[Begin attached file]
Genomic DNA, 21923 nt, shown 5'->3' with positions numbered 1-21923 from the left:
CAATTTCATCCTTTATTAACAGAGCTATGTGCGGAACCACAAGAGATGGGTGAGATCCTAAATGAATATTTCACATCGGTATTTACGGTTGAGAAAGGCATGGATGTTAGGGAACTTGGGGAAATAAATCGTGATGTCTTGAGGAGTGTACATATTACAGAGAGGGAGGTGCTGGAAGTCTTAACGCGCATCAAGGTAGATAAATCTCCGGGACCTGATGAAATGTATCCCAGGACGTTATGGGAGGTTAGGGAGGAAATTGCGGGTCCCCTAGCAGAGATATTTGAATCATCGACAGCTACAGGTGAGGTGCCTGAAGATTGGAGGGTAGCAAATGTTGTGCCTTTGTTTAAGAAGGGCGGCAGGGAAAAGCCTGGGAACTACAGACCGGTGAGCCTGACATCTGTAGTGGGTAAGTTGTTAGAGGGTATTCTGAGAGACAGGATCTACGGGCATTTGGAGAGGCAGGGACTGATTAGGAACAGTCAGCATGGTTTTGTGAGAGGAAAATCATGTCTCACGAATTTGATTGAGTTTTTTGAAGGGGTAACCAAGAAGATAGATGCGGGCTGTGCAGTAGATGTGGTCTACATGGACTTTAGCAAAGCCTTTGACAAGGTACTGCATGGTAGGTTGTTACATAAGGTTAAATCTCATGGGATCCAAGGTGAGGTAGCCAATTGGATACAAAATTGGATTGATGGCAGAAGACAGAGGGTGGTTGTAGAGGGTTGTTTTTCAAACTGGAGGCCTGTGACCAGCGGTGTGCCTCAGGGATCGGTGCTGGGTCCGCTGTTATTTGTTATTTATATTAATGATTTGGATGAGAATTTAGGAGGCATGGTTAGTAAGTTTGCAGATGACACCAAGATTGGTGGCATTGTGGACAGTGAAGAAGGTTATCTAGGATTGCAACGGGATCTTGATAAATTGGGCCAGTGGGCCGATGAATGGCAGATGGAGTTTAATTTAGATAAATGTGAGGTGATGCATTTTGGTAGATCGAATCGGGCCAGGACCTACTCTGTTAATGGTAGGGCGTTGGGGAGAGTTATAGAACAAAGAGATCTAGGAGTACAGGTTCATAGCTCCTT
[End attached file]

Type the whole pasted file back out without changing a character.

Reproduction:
Genomic DNA, 21923 nt, shown 5'->3' with positions numbered 1-21923 from the left:
CAATTTCATCCTTTATTAACAGAGCTATGTGCGGAACCACAAGAGATGGGTGAGATCCTAAATGAATATTTCACATCGGTATTTACGGTTGAGAAAGGCATGGATGTTAGGGAACTTGGGGAAATAAATCGTGATGTCTTGAGGAGTGTACATATTACAGAGAGGGAGGTGCTGGAAGTCTTAACGCGCATCAAGGTAGATAAATCTCCGGGACCTGATGAAATGTATCCCAGGACGTTATGGGAGGTTAGGGAGGAAATTGCGGGTCCCCTAGCAGAGATATTTGAATCATCGACAGCTACAGGTGAGGTGCCTGAAGATTGGAGGGTAGCAAATGTTGTGCCTTTGTTTAAGAAGGGCGGCAGGGAAAAGCCTGGGAACTACAGACCGGTGAGCCTGACATCTGTAGTGGGTAAGTTGTTAGAGGGTATTCTGAGAGACAGGATCTACGGGCATTTGGAGAGGCAGGGACTGATTAGGAACAGTCAGCATGGTTTTGTGAGAGGAAAATCATGTCTCACGAATTTGATTGAGTTTTTTGAAGGGGTAACCAAGAAGATAGATGCGGGCTGTGCAGTAGATGTGGTCTACATGGACTTTAGCAAAGCCTTTGACAAGGTACTGCATGGTAGGTTGTTACATAAGGTTAAATCTCATGGGATCCAAGGTGAGGTAGCCAATTGGATACAAAATTGGATTGATGGCAGAAGACAGAGGGTGGTTGTAGAGGGTTGTTTTTCAAACTGGAGGCCTGTGACCAGCGGTGTGCCTCAGGGATCGGTGCTGGGTCCGCTGTTATTTGTTATTTATATTAATGATTTGGATGAGAATTTAGGAGGCATGGTTAGTAAGTTTGCAGATGACACCAAGATTGGTGGCATTGTGGACAGTGAAGAAGGTTATCTAGGATTGCAACGGGATCTTGATAAATTGGGCCAGTGGGCCGATGAATGGCAGATGGAGTTTAATTTAGATAAATGTGAGGTGATGCATTTTGGTAGATCGAATCGGGCCAGGACCTACTCTGTTAATGGTAGGGCGTTGGGGAGAGTTATAGAACAAAGAGATCTAGGAGTACAGGTTCATAGCTCCTT